Then list the statutory decisions that the council must make (e.g. elect the Mayor, adopt the budget), estimate the decisions council must make that cannot be delegated (e.g. approve large contracts, adopt policies or strategies), and then estimate the time that the administration believes it needs with the council to discuss matters that cannot be delegated without direction (e.g. changes in the operating environment, major strategies or projects). Subtract the time required from the time available. You now have the ‘discretionary’ time available for the councillors to pursue their agendas or debate topical issues of interest to them. It won’t be as much time as they want.

Discipline with time is often not a strength of councillors and they can be inefficient in using time because of the group dynamics. But they have choices. For example, they could choose to increase the time available by meeting more often or for longer. There are limits to this, particularly for councillors in full time employment. Another option is to choose to work within the available time and accept the restrictions that this places on them in terms of choosing what is discussed. They will need to priorities as a group and in collaboration with the CEO to optimise the use of time and meet all obligations. A further option is to delegate more decision making to the CEO and the administration. This requires trust and an initial investment of time in ensuring that the policies guiding delegated decision making are acceptable to the council.

In practice, councillors are constantly under time pressure and often they have not been presented with all their options in a way that makes them feel that they are in charge and making the decision. They get swept into the business of dealing with issues and making decisions, feel under pressure to make decisions (sometimes with political consequences), and their trust and confidence in the administration is eroded. Resolving the problem then becomes much harder.

Councillors are asked to make tough decisions under difficult circumstances. Be reasonable in your expectations and plan to support them in ways that meet their need to feel respected and influential.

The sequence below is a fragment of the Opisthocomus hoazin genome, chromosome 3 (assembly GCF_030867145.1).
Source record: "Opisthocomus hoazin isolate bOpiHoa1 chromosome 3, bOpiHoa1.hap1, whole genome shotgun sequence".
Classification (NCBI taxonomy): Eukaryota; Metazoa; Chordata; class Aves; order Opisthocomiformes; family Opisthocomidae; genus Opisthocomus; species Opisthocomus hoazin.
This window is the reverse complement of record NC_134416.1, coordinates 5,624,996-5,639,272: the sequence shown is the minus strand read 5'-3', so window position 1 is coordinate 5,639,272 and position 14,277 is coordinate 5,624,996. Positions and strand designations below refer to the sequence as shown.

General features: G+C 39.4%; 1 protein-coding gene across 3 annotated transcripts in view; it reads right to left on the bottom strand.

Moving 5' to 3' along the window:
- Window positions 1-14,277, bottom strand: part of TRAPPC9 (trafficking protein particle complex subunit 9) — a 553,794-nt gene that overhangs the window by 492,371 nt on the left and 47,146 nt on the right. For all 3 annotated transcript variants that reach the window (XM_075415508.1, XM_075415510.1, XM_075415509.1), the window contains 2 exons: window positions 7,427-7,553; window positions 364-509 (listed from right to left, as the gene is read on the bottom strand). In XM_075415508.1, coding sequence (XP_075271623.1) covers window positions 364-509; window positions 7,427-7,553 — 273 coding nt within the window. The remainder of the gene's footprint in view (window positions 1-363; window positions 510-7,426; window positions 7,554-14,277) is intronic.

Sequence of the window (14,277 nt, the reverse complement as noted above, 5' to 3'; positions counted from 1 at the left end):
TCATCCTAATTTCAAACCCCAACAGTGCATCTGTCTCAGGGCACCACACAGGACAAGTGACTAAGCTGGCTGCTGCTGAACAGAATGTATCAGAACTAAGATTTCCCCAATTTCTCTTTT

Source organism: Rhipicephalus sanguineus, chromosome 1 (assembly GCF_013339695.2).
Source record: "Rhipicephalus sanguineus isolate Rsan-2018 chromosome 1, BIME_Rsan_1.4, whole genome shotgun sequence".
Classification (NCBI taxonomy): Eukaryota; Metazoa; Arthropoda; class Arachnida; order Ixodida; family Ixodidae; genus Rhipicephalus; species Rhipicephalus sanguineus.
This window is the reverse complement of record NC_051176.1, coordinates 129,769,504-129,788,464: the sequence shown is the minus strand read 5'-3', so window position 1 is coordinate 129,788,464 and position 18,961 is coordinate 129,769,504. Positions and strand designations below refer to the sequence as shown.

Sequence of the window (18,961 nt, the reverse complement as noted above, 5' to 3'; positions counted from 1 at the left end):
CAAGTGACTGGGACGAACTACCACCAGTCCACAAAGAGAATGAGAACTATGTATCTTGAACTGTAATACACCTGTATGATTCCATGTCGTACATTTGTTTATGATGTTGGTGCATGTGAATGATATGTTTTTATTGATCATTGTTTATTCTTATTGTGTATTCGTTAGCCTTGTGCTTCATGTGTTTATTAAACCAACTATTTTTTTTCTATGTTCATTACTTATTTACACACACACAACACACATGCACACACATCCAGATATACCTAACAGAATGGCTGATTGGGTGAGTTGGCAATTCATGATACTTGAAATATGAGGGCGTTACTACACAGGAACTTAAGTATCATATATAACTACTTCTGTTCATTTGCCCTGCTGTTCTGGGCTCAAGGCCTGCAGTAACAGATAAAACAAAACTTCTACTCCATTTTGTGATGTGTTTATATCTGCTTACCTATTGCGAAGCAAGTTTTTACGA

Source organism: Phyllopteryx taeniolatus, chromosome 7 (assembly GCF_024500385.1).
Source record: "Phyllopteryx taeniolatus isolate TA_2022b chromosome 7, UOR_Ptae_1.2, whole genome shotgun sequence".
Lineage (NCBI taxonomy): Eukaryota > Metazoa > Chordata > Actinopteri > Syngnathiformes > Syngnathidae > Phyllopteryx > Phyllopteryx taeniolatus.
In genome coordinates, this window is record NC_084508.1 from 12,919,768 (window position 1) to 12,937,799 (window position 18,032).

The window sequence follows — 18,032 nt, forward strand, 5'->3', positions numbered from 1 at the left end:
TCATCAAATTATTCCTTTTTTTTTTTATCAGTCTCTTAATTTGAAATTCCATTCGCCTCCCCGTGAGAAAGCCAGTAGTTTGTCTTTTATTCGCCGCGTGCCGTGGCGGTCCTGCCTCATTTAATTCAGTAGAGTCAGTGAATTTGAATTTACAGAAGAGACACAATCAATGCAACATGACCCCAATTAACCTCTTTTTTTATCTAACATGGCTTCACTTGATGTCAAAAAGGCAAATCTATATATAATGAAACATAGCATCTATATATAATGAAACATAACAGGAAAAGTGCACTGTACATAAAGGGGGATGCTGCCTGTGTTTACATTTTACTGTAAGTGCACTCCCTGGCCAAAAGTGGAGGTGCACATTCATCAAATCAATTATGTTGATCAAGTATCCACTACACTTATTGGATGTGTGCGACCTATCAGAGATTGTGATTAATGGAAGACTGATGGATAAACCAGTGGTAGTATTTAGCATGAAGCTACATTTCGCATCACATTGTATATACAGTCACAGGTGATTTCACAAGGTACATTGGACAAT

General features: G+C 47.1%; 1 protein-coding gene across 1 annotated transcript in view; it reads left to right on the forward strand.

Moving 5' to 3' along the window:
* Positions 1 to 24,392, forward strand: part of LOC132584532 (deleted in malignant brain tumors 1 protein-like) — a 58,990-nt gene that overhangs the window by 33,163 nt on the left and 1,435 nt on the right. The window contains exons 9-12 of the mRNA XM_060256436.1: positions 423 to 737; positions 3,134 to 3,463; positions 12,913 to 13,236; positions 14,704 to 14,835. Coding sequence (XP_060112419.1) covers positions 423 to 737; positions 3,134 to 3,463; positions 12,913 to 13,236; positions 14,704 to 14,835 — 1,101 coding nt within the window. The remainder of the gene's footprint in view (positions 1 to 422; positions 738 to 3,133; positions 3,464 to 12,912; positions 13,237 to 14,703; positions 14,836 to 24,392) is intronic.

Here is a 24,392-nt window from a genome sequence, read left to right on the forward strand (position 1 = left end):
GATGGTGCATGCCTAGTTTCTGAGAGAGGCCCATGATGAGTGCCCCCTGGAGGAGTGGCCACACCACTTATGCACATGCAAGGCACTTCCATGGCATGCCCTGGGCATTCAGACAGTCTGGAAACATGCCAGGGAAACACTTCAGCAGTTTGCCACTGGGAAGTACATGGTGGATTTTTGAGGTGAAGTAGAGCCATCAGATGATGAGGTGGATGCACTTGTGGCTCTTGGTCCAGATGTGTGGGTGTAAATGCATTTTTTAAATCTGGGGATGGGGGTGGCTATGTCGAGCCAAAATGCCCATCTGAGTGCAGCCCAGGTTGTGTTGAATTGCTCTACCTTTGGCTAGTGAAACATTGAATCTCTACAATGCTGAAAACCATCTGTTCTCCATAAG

Moore, Mark 1995. Creating Public Value.

10 – What has changed in local government in Victoria since the 1990’s?

Much has changed in Victorian local government since the reforms of the Kennett Liberal/National Party coalition government in the mid 1990’s. It is worth reviewing some of thosem reforms for the benefit of those people who have entered the sector more recently. It may explain why some things are the way that they are.

The context for these reforms is relevant. There had been limited change in local government structure or function for decades. Voluntary amalgamations were resisted. Some regional resource sharing initiatives had been put in place, mainly in rural areas. The organisational structure had changed in the 1980’s from the traditional ‘two headed’ Town Clerk and City Engineer model, to a corporate structure headed by a CEO. A number of new functions had appeared, for example information technology, human resources and occupational health and safety. The focus on ‘roads, rates and rubbish’ had begun to change, but only just and only slowly.

The Kennett reforms accelerated the rate of change. Indeed, many onlookers would say that they ‘threw out the baby with the bath water’ in their haste. The reforms were driven by the public choice ideology evident in other conservative governments, most notably that of Margaret Thatcher in the UK.   This involved use of private sector management approaches in the public sector, creation of pseudo-markets for public services, and privatisation. There was a very strong view that local government needed to change quickly to become more efficient and accountable, and that councils were unwilling to change unless compelled.